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Qalandar (title)

In India & Pakistan, qalandar is used as a title for some Sufi saints.[1] Some people for whom the title is used are Lal Shahbaz Qalandar, Bu Ali Shah Qalandar and Shams Ali Qalandar, Ghulam Farid Sabri.[2]

A Qalandar is a person who has excelled in seeing things and advances stage by stage into the Being. He even rises above the Administrative System and witnesses the core of Oneness in detail and after enjoying the Unity of the Being returns without losing his grades and then reaches back into his humanly status, so much so that his rise and fall becomes one and the same thing for him.. He witnesses part in the whole and sees the whole in the part and, then, after detaching himself from all this, plunges into a state of ecstasy.

The status of a qalandar is even higher than the loved ones because duality remains there even in that state, i.e. one is the loved one and the other is the loving. In qalanderiyat there is no duality.[3]

Qalandar is a title given to a saint who is at a very high level of spirituality. They are different from other saints and have very strong feelings of love for God's creation. Qalandars, among the saints, are those persons who may enjoy freedom from the ties and bounds of time and space. It is claimed that all living things are given in their charge and command, every part of the universe may be at their disposal but these holy people are far above temptation, greed or lust. When people request them they feel duty-bound to listen and rectify the cause of miseries of people because they have been appointed by God for this very purpose.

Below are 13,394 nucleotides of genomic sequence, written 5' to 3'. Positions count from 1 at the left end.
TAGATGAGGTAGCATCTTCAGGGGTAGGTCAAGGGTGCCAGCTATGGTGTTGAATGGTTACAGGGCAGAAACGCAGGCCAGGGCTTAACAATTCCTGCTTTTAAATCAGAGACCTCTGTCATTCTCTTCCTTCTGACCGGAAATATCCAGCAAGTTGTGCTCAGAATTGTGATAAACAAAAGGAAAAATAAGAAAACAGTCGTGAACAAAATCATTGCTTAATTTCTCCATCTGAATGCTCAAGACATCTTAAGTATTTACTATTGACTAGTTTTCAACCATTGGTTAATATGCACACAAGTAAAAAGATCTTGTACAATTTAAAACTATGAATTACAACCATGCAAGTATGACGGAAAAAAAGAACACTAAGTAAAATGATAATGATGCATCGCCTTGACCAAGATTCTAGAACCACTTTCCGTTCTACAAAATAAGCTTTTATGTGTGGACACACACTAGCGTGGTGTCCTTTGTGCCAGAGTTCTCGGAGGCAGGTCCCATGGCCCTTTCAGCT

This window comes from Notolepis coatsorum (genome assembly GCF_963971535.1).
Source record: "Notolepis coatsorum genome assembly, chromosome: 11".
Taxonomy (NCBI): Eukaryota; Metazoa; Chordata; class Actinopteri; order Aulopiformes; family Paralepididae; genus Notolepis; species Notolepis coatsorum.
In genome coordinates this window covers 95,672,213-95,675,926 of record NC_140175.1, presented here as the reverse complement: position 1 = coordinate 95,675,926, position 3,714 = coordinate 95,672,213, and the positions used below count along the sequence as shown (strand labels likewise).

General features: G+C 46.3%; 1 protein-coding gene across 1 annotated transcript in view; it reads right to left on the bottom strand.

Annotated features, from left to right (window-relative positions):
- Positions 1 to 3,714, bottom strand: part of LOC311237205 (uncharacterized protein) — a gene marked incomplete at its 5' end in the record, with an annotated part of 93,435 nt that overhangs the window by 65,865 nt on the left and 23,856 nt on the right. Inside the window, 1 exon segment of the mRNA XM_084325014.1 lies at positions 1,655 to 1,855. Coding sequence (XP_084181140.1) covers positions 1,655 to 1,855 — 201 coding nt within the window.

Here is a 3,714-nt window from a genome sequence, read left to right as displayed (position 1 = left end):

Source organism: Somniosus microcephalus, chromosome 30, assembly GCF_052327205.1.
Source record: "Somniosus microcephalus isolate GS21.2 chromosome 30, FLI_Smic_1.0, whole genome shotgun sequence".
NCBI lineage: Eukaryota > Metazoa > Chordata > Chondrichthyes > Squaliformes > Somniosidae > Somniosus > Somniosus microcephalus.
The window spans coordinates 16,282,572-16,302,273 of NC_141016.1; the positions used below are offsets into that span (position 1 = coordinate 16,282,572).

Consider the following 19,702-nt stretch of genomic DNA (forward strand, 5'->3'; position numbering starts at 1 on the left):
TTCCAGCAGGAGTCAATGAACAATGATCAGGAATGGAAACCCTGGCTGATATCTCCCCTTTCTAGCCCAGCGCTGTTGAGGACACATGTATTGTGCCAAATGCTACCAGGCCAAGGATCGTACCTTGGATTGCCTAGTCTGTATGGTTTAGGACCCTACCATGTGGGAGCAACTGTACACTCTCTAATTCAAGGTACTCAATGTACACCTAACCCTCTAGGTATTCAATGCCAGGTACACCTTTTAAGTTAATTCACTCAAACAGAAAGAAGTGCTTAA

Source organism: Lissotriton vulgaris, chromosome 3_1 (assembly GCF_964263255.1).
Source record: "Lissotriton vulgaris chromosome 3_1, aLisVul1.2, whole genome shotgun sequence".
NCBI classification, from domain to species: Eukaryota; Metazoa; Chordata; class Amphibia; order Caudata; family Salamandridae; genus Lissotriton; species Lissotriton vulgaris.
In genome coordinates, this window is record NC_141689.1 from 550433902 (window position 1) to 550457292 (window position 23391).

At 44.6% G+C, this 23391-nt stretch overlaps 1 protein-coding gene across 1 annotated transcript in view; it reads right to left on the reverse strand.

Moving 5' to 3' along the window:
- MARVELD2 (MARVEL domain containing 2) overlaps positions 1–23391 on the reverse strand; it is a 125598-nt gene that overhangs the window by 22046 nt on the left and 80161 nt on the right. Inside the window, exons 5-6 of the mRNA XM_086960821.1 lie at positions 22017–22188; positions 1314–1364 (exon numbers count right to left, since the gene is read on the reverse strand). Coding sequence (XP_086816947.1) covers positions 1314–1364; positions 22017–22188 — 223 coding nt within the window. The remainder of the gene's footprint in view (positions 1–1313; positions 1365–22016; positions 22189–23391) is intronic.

Qalandars have always spread the message of love and humanity, they are always in the state of ecstasy and their actions are with the will of God. They are Wali Allah. Among contemporary people who hold the title of qalandar are Shams Ali Qalandar[4] of Punjab, Pakistan, Shahbaz Qalander, Nathar Vali, and Baba Fakruddin.

In One Thousand and One Nights ([]), Scheherezade recounts the tales of the three Calendars (alternate spelling).

See also


  1. ^ Baldick, Julian (2000) Mystical Islam: an introduction to Sufism Tauris Parke Paperbacks, London, p. 66, ISBN 1-86064-631-X
  2. ^ Schimmel, Annemarie (1980) Islam in the Indian subcontinent E.J. Brill, Leiden, page 34, ISBN 90-04-06117-7
  3. ^ From Khwaja Shamsuddin Azeemi. Tazkira Qalandar Baba Aulia (PDF) (in Urdu). Compiled by Ramsha Ahmed Azeemi. Khwaja Shamsuddin Azeemi Research Society. Archived from the original (PDF) on 2017-02-23. Retrieved 2020-05-13.
  4. ^ "Teachings of sufism/tasawuf by Shams Ali Qalandar". Shams Ali Qalandar.


  • Ewing, Katherine Pratt (1997). Arguing Sainthood: Modernity, Psychoanalysis, and Islam. Durham, North Carolina: Duke University Press. ISBN 0-8223-2026-6.